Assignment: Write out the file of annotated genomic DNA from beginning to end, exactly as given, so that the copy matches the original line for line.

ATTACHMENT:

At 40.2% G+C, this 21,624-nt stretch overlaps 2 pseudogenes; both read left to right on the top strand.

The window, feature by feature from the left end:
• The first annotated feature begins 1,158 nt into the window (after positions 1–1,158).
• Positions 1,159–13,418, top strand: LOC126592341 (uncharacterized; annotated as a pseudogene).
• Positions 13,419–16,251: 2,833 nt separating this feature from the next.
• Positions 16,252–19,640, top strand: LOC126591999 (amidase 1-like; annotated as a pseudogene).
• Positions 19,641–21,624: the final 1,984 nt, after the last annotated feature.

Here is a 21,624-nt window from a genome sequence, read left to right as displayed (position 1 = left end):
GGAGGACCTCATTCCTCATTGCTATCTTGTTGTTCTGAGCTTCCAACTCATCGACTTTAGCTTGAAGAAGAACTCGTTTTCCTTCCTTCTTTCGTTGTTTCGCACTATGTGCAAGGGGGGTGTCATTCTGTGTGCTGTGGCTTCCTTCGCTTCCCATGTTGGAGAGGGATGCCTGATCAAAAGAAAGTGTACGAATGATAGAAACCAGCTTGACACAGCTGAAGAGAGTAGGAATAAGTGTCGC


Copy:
At 40.2% G+C, this 21,624-nt stretch overlaps 2 pseudogenes; both read left to right on the top strand.

The window, feature by feature from the left end:
• The first annotated feature begins 1,158 nt into the window (after positions 1–1,158).
• Positions 1,159–13,418, top strand: LOC126592341 (uncharacterized; annotated as a pseudogene).
• Positions 13,419–16,251: 2,833 nt separating this feature from the next.
• Positions 16,252–19,640, top strand: LOC126591999 (amidase 1-like; annotated as a pseudogene).
• Positions 19,641–21,624: the final 1,984 nt, after the last annotated feature.

Here is a 21,624-nt window from a genome sequence, read left to right as displayed (position 1 = left end):
GGAGGACCTCATTCCTCATTGCTATCTTGTTGTTCTGAGCTTCCAACTCATCGACTTTAGCTTGAAGAAGAACTCGTTTTCCTTCCTTCTTTCGTTGTTTCGCACTATGTGCAAGGGGGGTGTCATTCTGTGTGCTGTGGCTTCCTTCGCTTCCCATGTTGGAGAGGGATGCCTGATCAAAAGAAAGTGTACGAATGATAGAAACCAGCTTGACACAGCTGAAGAGAGTAGGAATAAGTGTCGC